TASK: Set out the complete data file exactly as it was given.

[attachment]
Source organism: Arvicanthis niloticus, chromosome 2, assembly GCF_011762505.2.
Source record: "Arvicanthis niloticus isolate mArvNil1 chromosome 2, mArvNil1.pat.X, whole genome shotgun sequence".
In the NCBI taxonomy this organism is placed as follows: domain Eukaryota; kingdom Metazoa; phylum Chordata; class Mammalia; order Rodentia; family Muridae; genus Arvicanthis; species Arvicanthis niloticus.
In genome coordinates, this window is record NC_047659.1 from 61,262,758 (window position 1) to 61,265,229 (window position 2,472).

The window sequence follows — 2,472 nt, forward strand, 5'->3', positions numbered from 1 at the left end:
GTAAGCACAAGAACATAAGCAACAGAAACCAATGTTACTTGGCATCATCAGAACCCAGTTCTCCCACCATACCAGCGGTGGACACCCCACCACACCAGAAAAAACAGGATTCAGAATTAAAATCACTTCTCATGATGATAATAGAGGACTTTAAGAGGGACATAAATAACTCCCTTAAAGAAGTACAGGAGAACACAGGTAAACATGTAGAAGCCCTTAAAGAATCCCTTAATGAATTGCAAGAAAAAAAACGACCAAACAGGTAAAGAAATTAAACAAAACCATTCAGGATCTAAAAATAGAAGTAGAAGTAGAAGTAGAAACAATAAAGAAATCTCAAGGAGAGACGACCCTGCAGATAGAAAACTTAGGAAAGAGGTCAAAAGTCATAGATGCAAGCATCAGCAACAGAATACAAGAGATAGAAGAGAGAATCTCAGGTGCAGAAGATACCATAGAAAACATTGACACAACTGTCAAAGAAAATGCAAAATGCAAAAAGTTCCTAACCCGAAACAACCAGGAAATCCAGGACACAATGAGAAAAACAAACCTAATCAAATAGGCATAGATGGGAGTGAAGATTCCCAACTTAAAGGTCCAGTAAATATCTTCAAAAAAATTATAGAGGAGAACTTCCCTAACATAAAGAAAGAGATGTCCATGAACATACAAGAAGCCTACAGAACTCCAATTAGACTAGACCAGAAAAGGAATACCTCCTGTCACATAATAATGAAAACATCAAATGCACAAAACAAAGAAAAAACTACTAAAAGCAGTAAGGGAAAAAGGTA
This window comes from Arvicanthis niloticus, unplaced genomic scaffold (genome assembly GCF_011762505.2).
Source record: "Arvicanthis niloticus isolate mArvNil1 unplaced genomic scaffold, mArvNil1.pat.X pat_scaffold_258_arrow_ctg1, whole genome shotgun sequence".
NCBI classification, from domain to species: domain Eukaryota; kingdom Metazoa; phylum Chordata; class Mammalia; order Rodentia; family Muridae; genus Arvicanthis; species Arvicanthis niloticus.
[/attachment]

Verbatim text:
Source organism: Arvicanthis niloticus, chromosome 2, assembly GCF_011762505.2.
Source record: "Arvicanthis niloticus isolate mArvNil1 chromosome 2, mArvNil1.pat.X, whole genome shotgun sequence".
In the NCBI taxonomy this organism is placed as follows: domain Eukaryota; kingdom Metazoa; phylum Chordata; class Mammalia; order Rodentia; family Muridae; genus Arvicanthis; species Arvicanthis niloticus.
In genome coordinates, this window is record NC_047659.1 from 61,262,758 (window position 1) to 61,265,229 (window position 2,472).

The window sequence follows — 2,472 nt, forward strand, 5'->3', positions numbered from 1 at the left end:
GTAAGCACAAGAACATAAGCAACAGAAACCAATGTTACTTGGCATCATCAGAACCCAGTTCTCCCACCATACCAGCGGTGGACACCCCACCACACCAGAAAAAACAGGATTCAGAATTAAAATCACTTCTCATGATGATAATAGAGGACTTTAAGAGGGACATAAATAACTCCCTTAAAGAAGTACAGGAGAACACAGGTAAACATGTAGAAGCCCTTAAAGAATCCCTTAATGAATTGCAAGAAAAAAAACGACCAAACAGGTAAAGAAATTAAACAAAACCATTCAGGATCTAAAAATAGAAGTAGAAGTAGAAGTAGAAACAATAAAGAAATCTCAAGGAGAGACGACCCTGCAGATAGAAAACTTAGGAAAGAGGTCAAAAGTCATAGATGCAAGCATCAGCAACAGAATACAAGAGATAGAAGAGAGAATCTCAGGTGCAGAAGATACCATAGAAAACATTGACACAACTGTCAAAGAAAATGCAAAATGCAAAAAGTTCCTAACCCGAAACAACCAGGAAATCCAGGACACAATGAGAAAAACAAACCTAATCAAATAGGCATAGATGGGAGTGAAGATTCCCAACTTAAAGGTCCAGTAAATATCTTCAAAAAAATTATAGAGGAGAACTTCCCTAACATAAAGAAAGAGATGTCCATGAACATACAAGAAGCCTACAGAACTCCAATTAGACTAGACCAGAAAAGGAATACCTCCTGTCACATAATAATGAAAACATCAAATGCACAAAACAAAGAAAAAACTACTAAAAGCAGTAAGGGAAAAAGGTA
This window comes from Arvicanthis niloticus, unplaced genomic scaffold (genome assembly GCF_011762505.2).
Source record: "Arvicanthis niloticus isolate mArvNil1 unplaced genomic scaffold, mArvNil1.pat.X pat_scaffold_258_arrow_ctg1, whole genome shotgun sequence".
NCBI classification, from domain to species: domain Eukaryota; kingdom Metazoa; phylum Chordata; class Mammalia; order Rodentia; family Muridae; genus Arvicanthis; species Arvicanthis niloticus.